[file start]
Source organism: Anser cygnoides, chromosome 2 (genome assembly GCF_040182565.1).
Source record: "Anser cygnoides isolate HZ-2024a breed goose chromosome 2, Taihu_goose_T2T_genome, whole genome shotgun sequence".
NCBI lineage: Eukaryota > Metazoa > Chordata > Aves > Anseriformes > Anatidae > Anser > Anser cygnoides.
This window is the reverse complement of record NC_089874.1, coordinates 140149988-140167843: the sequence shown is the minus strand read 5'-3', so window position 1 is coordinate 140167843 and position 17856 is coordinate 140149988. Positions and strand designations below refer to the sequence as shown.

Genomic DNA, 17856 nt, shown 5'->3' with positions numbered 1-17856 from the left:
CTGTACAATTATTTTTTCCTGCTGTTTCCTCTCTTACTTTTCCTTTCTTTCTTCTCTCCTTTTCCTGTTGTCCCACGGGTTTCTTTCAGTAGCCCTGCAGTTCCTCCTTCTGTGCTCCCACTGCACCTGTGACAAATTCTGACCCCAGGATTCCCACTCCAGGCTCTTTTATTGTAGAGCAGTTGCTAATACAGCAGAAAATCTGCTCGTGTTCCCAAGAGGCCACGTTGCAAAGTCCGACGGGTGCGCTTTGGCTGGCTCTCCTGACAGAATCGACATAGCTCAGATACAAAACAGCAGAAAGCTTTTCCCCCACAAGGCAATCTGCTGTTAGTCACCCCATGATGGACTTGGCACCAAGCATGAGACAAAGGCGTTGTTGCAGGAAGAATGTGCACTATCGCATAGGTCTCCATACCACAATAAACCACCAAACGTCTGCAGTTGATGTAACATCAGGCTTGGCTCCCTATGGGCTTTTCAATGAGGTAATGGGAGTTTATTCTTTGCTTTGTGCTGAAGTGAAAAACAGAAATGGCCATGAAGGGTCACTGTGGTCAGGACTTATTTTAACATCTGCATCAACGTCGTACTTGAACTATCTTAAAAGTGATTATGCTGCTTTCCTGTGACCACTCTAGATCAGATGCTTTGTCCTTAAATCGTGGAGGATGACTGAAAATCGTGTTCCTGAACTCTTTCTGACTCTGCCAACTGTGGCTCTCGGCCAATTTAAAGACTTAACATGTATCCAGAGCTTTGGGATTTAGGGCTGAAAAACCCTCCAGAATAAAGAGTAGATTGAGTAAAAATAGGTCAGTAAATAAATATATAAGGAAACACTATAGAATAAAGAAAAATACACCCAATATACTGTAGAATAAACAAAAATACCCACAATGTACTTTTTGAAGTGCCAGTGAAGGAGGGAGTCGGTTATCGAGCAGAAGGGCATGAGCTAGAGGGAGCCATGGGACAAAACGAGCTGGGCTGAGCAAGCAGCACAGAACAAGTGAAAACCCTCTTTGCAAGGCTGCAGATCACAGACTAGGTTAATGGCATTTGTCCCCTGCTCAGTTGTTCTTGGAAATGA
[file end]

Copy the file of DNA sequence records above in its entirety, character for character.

Source organism: Anser cygnoides, chromosome 2 (genome assembly GCF_040182565.1).
Source record: "Anser cygnoides isolate HZ-2024a breed goose chromosome 2, Taihu_goose_T2T_genome, whole genome shotgun sequence".
NCBI lineage: Eukaryota > Metazoa > Chordata > Aves > Anseriformes > Anatidae > Anser > Anser cygnoides.
This window is the reverse complement of record NC_089874.1, coordinates 140149988-140167843: the sequence shown is the minus strand read 5'-3', so window position 1 is coordinate 140167843 and position 17856 is coordinate 140149988. Positions and strand designations below refer to the sequence as shown.

Genomic DNA, 17856 nt, shown 5'->3' with positions numbered 1-17856 from the left:
CTGTACAATTATTTTTTCCTGCTGTTTCCTCTCTTACTTTTCCTTTCTTTCTTCTCTCCTTTTCCTGTTGTCCCACGGGTTTCTTTCAGTAGCCCTGCAGTTCCTCCTTCTGTGCTCCCACTGCACCTGTGACAAATTCTGACCCCAGGATTCCCACTCCAGGCTCTTTTATTGTAGAGCAGTTGCTAATACAGCAGAAAATCTGCTCGTGTTCCCAAGAGGCCACGTTGCAAAGTCCGACGGGTGCGCTTTGGCTGGCTCTCCTGACAGAATCGACATAGCTCAGATACAAAACAGCAGAAAGCTTTTCCCCCACAAGGCAATCTGCTGTTAGTCACCCCATGATGGACTTGGCACCAAGCATGAGACAAAGGCGTTGTTGCAGGAAGAATGTGCACTATCGCATAGGTCTCCATACCACAATAAACCACCAAACGTCTGCAGTTGATGTAACATCAGGCTTGGCTCCCTATGGGCTTTTCAATGAGGTAATGGGAGTTTATTCTTTGCTTTGTGCTGAAGTGAAAAACAGAAATGGCCATGAAGGGTCACTGTGGTCAGGACTTATTTTAACATCTGCATCAACGTCGTACTTGAACTATCTTAAAAGTGATTATGCTGCTTTCCTGTGACCACTCTAGATCAGATGCTTTGTCCTTAAATCGTGGAGGATGACTGAAAATCGTGTTCCTGAACTCTTTCTGACTCTGCCAACTGTGGCTCTCGGCCAATTTAAAGACTTAACATGTATCCAGAGCTTTGGGATTTAGGGCTGAAAAACCCTCCAGAATAAAGAGTAGATTGAGTAAAAATAGGTCAGTAAATAAATATATAAGGAAACACTATAGAATAAAGAAAAATACACCCAATATACTGTAGAATAAACAAAAATACCCACAATGTACTTTTTGAAGTGCCAGTGAAGGAGGGAGTCGGTTATCGAGCAGAAGGGCATGAGCTAGAGGGAGCCATGGGACAAAACGAGCTGGGCTGAGCAAGCAGCACAGAACAAGTGAAAACCCTCTTTGCAAGGCTGCAGATCACAGACTAGGTTAATGGCATTTGTCCCCTGCTCAGTTGTTCTTGGAAATGA